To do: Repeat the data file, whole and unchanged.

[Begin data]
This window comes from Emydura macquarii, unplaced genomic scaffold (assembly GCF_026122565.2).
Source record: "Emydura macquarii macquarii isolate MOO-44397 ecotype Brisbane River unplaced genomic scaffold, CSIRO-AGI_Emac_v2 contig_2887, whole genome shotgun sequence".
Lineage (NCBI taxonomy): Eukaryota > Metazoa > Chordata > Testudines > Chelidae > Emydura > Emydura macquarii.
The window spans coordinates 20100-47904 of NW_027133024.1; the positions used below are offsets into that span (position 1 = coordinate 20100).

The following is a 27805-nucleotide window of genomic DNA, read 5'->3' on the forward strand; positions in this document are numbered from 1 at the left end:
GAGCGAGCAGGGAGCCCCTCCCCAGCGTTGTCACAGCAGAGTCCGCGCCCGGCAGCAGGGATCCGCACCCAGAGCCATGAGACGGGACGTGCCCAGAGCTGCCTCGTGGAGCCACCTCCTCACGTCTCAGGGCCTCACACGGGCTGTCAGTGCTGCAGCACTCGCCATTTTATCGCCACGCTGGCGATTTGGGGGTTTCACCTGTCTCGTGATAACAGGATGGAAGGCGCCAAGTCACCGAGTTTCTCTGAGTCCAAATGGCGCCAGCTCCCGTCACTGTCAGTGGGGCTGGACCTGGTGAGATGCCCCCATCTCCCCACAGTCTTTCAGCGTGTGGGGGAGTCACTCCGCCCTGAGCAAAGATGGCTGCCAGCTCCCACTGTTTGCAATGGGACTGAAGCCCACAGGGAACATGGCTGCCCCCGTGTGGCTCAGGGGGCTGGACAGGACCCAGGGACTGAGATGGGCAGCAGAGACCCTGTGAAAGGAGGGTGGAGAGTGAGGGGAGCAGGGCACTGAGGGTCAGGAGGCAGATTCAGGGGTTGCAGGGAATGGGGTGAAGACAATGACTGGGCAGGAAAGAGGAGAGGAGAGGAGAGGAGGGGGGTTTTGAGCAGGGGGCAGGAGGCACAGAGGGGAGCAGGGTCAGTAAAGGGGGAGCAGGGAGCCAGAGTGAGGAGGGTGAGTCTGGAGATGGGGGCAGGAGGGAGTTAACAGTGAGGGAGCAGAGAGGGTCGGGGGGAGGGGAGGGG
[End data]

This window comes from Emydura macquarii, unplaced genomic scaffold (assembly GCF_026122565.2).
Source record: "Emydura macquarii macquarii isolate MOO-44397 ecotype Brisbane River unplaced genomic scaffold, CSIRO-AGI_Emac_v2 contig_2887, whole genome shotgun sequence".
Lineage (NCBI taxonomy): Eukaryota > Metazoa > Chordata > Testudines > Chelidae > Emydura > Emydura macquarii.
The window spans coordinates 20100-47904 of NW_027133024.1; the positions used below are offsets into that span (position 1 = coordinate 20100).

The following is a 27805-nucleotide window of genomic DNA, read 5'->3' on the forward strand; positions in this document are numbered from 1 at the left end:
GAGCGAGCAGGGAGCCCCTCCCCAGCGTTGTCACAGCAGAGTCCGCGCCCGGCAGCAGGGATCCGCACCCAGAGCCATGAGACGGGACGTGCCCAGAGCTGCCTCGTGGAGCCACCTCCTCACGTCTCAGGGCCTCACACGGGCTGTCAGTGCTGCAGCACTCGCCATTTTATCGCCACGCTGGCGATTTGGGGGTTTCACCTGTCTCGTGATAACAGGATGGAAGGCGCCAAGTCACCGAGTTTCTCTGAGTCCAAATGGCGCCAGCTCCCGTCACTGTCAGTGGGGCTGGACCTGGTGAGATGCCCCCATCTCCCCACAGTCTTTCAGCGTGTGGGGGAGTCACTCCGCCCTGAGCAAAGATGGCTGCCAGCTCCCACTGTTTGCAATGGGACTGAAGCCCACAGGGAACATGGCTGCCCCCGTGTGGCTCAGGGGGCTGGACAGGACCCAGGGACTGAGATGGGCAGCAGAGACCCTGTGAAAGGAGGGTGGAGAGTGAGGGGAGCAGGGCACTGAGGGTCAGGAGGCAGATTCAGGGGTTGCAGGGAATGGGGTGAAGACAATGACTGGGCAGGAAAGAGGAGAGGAGAGGAGAGGAGGGGGGTTTTGAGCAGGGGGCAGGAGGCACAGAGGGGAGCAGGGTCAGTAAAGGGGGAGCAGGGAGCCAGAGTGAGGAGGGTGAGTCTGGAGATGGGGGCAGGAGGGAGTTAACAGTGAGGGAGCAGAGAGGGTCGGGGGGAGGGGAGGGG